The gardens at Hills and Dales precede the Civil War and date back to 1841 as the terraced boxwood garden of Sarah Ferrell. The Callaways wanted the property to be open to the public after their deaths, but it is rare that a garden stays in its original state for such a long period of time. Usually descendents or later owners change the layout or there is neglect, but Hills and Dales is unique in that it is so well preserved from the 1840s.
Phillips was asked to talk about holiday plants: poinsettias, paperwhites, and amaryllis. The poinsettia is the most popular Christmas plant. Native to Mexico, they are tropical and cannot endure cold temperatures. Careful watering is critical to keeping them fresh and pretty through the holiday season. When the soil is dry, water thoroughly until water runs through the bottom but never leave the drained water in the saucer. The flowers need light but not too bright and they do not like drafts. They are not poisonous as many once thought from their heavy milky sap that flows from a broken stem. The lovely reds and colors of poinsettias are their leaves and the real flower is the tiny button like cluster in the center. The colored leaves are called bracts.
Paperwhite narcissus are the easy and fun bulb to force because you simply pot them, water, and watch them grow. The energy is in the bulb, and they don’t need soil. The tall foliage may need support, but they can be grown in a vase with pebbles supporting them. One trick to keep the foliage short is to water them with a solution of alcohol and water. The Grumpy Gardener in Southern Living says, “Buy cheap liquor” but Phillips says you can use isopropyl alcohol (ratio 1:11) or drinking alcohol (one part water to seven parts alcohol).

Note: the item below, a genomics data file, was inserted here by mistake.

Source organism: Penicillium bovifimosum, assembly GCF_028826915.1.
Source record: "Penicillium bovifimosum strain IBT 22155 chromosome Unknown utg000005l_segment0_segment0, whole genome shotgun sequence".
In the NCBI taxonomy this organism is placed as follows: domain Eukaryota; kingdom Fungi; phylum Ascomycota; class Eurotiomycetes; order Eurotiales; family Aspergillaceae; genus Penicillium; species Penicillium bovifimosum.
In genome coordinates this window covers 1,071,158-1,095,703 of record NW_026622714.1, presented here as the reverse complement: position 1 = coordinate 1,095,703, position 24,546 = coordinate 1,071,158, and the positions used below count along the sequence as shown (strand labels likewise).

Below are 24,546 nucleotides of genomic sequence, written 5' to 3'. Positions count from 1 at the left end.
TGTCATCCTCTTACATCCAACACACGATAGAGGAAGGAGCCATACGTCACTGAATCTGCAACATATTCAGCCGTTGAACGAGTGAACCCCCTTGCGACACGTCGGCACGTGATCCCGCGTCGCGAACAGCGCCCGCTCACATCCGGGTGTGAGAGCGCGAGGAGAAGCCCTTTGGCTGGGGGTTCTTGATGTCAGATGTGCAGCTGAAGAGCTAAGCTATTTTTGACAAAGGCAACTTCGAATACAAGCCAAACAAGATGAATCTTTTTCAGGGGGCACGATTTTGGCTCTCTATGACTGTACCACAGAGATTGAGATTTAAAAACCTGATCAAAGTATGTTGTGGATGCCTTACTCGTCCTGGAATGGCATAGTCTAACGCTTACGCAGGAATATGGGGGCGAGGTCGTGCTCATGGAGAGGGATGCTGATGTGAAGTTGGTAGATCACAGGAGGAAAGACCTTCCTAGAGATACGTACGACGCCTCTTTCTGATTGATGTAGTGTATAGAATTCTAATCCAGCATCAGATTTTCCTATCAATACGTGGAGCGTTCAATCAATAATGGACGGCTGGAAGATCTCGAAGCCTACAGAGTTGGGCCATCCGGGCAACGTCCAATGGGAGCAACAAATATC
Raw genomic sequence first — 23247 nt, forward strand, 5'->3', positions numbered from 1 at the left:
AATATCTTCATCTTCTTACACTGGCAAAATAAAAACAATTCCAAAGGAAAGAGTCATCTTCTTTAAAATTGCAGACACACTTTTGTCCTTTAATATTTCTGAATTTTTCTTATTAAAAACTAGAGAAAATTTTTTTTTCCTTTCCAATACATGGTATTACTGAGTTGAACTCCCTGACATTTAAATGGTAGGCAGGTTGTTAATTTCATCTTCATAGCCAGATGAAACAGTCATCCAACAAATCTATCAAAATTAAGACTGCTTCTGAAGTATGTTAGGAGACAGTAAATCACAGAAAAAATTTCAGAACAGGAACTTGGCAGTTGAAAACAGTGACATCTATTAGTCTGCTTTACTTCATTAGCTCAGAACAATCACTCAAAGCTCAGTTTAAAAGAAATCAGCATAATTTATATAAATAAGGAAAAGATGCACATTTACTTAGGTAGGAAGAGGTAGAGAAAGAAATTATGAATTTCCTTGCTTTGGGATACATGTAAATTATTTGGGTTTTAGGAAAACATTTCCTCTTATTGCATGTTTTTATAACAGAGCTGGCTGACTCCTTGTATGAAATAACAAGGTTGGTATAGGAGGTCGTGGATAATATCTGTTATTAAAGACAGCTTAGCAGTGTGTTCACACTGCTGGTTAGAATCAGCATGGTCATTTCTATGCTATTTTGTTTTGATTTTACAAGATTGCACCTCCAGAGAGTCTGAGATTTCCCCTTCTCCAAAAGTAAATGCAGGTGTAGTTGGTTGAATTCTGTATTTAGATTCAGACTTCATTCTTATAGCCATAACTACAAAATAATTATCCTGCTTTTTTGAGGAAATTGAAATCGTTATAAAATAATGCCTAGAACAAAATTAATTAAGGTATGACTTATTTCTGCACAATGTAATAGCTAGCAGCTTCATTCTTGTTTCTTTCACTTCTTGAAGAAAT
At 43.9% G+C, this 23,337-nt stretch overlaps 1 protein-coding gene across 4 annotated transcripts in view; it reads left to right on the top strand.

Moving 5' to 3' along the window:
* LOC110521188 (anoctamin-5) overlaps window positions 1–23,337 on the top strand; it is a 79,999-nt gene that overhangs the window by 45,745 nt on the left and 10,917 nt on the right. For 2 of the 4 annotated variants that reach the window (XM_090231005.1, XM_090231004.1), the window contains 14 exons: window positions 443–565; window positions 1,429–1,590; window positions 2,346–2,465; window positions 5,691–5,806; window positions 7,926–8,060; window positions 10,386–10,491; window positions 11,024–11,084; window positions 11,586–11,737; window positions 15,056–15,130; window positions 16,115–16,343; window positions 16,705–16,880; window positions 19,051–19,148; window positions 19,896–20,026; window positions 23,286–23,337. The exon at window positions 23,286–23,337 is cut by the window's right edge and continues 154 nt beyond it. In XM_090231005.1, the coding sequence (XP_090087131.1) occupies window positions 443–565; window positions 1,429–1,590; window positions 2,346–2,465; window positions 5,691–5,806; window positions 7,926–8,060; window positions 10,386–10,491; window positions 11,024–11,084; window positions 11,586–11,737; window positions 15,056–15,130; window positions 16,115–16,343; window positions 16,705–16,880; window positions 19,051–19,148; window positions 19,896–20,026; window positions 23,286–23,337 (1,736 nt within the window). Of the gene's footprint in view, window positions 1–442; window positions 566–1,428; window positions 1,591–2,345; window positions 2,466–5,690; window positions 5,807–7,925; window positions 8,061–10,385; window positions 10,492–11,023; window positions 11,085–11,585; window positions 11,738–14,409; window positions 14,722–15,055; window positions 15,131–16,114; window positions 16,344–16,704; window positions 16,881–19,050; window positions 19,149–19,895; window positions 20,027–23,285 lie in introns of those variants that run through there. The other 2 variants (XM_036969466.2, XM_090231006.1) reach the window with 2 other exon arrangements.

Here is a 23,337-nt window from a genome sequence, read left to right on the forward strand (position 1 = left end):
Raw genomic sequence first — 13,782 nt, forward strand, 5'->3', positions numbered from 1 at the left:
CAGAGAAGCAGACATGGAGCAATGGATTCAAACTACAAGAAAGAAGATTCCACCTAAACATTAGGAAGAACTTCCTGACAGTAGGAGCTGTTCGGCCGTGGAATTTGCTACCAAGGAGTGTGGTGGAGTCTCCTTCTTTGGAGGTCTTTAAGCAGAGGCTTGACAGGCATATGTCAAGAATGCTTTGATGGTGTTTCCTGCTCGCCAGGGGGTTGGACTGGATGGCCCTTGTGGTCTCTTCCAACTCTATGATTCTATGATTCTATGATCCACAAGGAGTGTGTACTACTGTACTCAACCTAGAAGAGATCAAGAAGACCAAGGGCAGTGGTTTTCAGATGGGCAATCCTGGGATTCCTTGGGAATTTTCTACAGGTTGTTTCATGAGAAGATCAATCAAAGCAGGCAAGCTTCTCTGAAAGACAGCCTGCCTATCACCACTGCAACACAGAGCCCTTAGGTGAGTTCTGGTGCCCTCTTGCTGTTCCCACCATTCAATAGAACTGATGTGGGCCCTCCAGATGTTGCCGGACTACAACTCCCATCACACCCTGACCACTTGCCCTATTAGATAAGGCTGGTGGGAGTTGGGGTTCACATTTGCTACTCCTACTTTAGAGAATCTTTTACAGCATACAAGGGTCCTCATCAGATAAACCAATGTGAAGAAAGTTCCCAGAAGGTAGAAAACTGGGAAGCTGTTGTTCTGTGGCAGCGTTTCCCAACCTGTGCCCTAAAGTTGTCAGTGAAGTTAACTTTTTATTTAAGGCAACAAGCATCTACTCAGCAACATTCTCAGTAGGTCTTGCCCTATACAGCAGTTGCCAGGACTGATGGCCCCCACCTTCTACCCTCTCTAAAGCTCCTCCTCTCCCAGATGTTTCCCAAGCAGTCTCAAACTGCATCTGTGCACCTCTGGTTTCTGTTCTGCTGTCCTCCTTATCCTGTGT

Paperwhites bloom four weeks from when they are potted and watered. Now is the time to pot to enjoy at Christmas or give as gifts. The overwhelming fragrance of the narcissus was noted as giving some members allergies or headaches, and Phillips said the new Israeli cultivars (Inbal and Ziva) have a lighter, fresher scent. Tulips take longer to force-seventeen weeks.
Amaryllis naturally bloom in Georgia in the late spring, but Phillips encourages gardeners to buy the varieties from South America rather than from Holland because the bulbs are going into their growing season. Buy a healthy plump bulb that has some roots. Amaryllis like to be crowded in a vase or pot but leave the top third of the bulb exposed even if you are planting it outside after the holiday season. Cooler temperatures make the amaryllis taller, but good lighting is important for it to grow. The plant will pull toward light so rotating it often (daily) is a must. Remove the bloom stalk before planting outside and plant where it will get morning and afternoon shade. Mulch well so the plant does not freeze.
Phillips had brought three beautiful plants with her to show the club the points she made in her talk. Members always enjoy Jo Phillips’ programs as she is so very knowledgeable yet down to earth and she entertains questions throughout her talk.
The next meeting of the Merry Weather Garden Club is a Christmas treat as the club will have a Christmas Tea at the home of Carla Snider on December 6th.